(1) Max out the 401(k) when you have one available ... I just think there's something good about shaving 15% off of your salary and considering it a "retirement tax" for yourself. I'd contribute up to the maximum tax-deductible amount to an IRA (if no deduction I wouldn't do it right now) or maximum you're eligible for into a Roth.

(2) Throw the rest at the loans.

(3) Investigate whether you can consolidate some or all of those loans at a lower rate. I used the Federal Direct program years ago. You must have some private loans, but the federal loans should be at a lower rate than 8%. And if you do have a mix of private/federal loans, obviously you want to throw your money at the highest rate loans first (which I suspect are the private loans).

I would not save anything in taxable accounts above the 4K you have now, which is a decent emergency fund given your expenses.

Otherwise it seems you are doing all you can. Hang in there!
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Old 09-14-2010, 07:31 PM   #39
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Not sure if anyone else mentioned it....now that you are working, you should be able to get a better rate on at least a portion of your debt. I know 8% is actually pretty decent for an education loan, but I've seen signature loans for less. I have two children in college and it seems like the student loan rates have not dropped along with other loan rates.
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Old 09-23-2010, 12:47 PM   #40
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Today I set up the automatic 401(k) contribution. I qualify for a Roth 401k this year (since I only get 2/3 of my annual salary, started in late April).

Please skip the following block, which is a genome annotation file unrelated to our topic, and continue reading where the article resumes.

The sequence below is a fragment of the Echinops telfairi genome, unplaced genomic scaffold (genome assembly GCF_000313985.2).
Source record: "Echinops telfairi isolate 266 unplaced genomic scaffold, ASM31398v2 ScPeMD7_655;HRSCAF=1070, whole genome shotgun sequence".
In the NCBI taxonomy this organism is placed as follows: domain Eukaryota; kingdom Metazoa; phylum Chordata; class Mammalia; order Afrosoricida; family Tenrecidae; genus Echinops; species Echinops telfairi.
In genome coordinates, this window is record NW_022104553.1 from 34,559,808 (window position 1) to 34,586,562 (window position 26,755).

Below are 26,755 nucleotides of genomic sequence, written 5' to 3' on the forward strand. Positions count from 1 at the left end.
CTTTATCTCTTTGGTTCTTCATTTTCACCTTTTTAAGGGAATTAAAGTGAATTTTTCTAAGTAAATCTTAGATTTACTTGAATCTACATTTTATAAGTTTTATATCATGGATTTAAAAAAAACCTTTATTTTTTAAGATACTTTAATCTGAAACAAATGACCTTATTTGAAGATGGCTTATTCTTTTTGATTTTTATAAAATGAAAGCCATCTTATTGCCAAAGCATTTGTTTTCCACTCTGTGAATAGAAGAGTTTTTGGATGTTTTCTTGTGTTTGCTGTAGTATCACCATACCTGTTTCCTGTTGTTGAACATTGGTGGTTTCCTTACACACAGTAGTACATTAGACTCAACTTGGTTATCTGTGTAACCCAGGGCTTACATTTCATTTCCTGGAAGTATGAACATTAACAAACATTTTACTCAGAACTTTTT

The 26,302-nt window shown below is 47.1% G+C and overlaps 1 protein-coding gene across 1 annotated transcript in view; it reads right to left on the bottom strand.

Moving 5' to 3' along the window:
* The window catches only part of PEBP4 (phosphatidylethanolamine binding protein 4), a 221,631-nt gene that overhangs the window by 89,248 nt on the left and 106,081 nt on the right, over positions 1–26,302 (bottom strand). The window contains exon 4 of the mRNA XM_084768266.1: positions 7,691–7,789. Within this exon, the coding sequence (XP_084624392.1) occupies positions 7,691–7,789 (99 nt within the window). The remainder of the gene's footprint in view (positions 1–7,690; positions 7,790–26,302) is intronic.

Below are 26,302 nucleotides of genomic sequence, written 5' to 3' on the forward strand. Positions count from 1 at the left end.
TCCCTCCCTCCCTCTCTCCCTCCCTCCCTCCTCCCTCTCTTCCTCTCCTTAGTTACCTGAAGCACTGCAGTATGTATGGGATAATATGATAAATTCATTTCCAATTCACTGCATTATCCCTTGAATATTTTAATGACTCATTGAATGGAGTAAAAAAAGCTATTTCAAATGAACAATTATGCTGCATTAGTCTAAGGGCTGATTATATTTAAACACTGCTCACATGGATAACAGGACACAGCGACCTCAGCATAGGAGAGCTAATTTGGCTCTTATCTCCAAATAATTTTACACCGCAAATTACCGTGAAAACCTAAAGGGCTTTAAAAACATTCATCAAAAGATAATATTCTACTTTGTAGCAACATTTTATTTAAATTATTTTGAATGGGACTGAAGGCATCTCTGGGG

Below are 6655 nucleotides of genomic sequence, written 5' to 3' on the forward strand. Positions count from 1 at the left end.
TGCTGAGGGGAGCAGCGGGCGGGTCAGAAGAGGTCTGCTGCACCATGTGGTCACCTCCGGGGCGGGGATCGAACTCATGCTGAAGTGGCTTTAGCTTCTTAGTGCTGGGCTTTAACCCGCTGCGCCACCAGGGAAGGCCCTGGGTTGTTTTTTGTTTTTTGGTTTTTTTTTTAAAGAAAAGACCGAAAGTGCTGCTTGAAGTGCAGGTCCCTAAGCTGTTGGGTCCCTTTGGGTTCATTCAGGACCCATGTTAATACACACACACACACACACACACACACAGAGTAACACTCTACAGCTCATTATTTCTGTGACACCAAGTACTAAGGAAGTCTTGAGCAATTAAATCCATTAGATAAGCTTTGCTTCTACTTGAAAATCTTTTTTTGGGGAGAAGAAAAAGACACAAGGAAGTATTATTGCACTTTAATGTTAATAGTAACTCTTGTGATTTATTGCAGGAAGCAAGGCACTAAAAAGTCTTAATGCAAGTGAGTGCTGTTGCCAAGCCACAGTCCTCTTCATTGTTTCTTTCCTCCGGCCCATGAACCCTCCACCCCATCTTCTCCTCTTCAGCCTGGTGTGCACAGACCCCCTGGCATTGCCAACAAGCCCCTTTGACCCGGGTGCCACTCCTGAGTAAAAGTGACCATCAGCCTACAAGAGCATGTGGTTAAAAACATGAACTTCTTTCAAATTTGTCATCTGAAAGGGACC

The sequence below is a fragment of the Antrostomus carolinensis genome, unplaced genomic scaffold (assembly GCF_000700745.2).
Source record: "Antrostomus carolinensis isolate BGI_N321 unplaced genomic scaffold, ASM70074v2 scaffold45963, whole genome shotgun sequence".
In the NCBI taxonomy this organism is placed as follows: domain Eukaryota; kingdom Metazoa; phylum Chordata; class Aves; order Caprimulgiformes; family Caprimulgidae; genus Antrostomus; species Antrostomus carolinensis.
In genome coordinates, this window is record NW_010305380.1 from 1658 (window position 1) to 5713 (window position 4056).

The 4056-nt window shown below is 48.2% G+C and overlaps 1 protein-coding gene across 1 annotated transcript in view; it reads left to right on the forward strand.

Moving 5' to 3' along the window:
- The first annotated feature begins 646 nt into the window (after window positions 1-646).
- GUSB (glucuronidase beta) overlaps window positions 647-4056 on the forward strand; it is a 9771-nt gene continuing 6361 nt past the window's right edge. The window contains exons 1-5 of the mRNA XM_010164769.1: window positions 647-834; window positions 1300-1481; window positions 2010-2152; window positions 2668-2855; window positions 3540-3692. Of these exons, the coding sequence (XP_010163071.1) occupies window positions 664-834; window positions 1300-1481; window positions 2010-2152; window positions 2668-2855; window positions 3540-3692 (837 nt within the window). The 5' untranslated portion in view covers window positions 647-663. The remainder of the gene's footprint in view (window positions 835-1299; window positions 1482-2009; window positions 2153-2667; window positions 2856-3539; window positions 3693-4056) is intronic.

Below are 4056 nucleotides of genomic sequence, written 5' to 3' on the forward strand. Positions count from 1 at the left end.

I am contributing $4000/month for Oct, Nov, and Dec. This will give me an annual contribution of $12,000 (or about 72%). This will allow me to capture most (hopefully, all) of my employer's match, which is discretionary but has historically been between (50-75%) of the maximum.

One problem... Of the mutual funds offered, the lowest fee is 2% . I don't understand why they don't offer an S&P index or some other passively managed index fund. It’s like going to a restaurant and being forced to order the most expensive thing on the menu. All and all it's still a great deal (they are paying half the tab), just would prefer the chicken instead of the lobster.

I will not be participating in an IRA this year. Instead, I will make a nice lump sum payment towards my student loans (almost like a christmas present to myself).

At the end of the year I will lower the contribution level to $1375, thus allowing me to achieve the maximum tax deduction ($16,500).

Thanks for all the help. I believe this to be a good balance between my short and long term interests (as well as the interests of my mutual fund manager).